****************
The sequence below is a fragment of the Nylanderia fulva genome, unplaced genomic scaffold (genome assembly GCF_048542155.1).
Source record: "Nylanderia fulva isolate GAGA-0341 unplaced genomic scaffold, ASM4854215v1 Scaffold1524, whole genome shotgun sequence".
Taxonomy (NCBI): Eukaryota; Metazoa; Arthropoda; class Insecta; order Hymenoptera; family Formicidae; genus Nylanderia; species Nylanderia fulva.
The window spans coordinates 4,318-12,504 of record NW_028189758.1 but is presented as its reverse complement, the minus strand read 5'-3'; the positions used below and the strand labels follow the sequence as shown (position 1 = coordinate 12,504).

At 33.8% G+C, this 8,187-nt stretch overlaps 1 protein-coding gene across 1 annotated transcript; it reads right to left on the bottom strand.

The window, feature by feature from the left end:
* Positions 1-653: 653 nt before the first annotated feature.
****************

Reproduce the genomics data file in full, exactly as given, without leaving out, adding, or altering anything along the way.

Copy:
The sequence below is a fragment of the Nylanderia fulva genome, unplaced genomic scaffold (genome assembly GCF_048542155.1).
Source record: "Nylanderia fulva isolate GAGA-0341 unplaced genomic scaffold, ASM4854215v1 Scaffold1524, whole genome shotgun sequence".
Taxonomy (NCBI): Eukaryota; Metazoa; Arthropoda; class Insecta; order Hymenoptera; family Formicidae; genus Nylanderia; species Nylanderia fulva.
The window spans coordinates 4,318-12,504 of record NW_028189758.1 but is presented as its reverse complement, the minus strand read 5'-3'; the positions used below and the strand labels follow the sequence as shown (position 1 = coordinate 12,504).

At 33.8% G+C, this 8,187-nt stretch overlaps 1 protein-coding gene across 1 annotated transcript; it reads right to left on the bottom strand.

The window, feature by feature from the left end:
* Positions 1-653: 653 nt before the first annotated feature.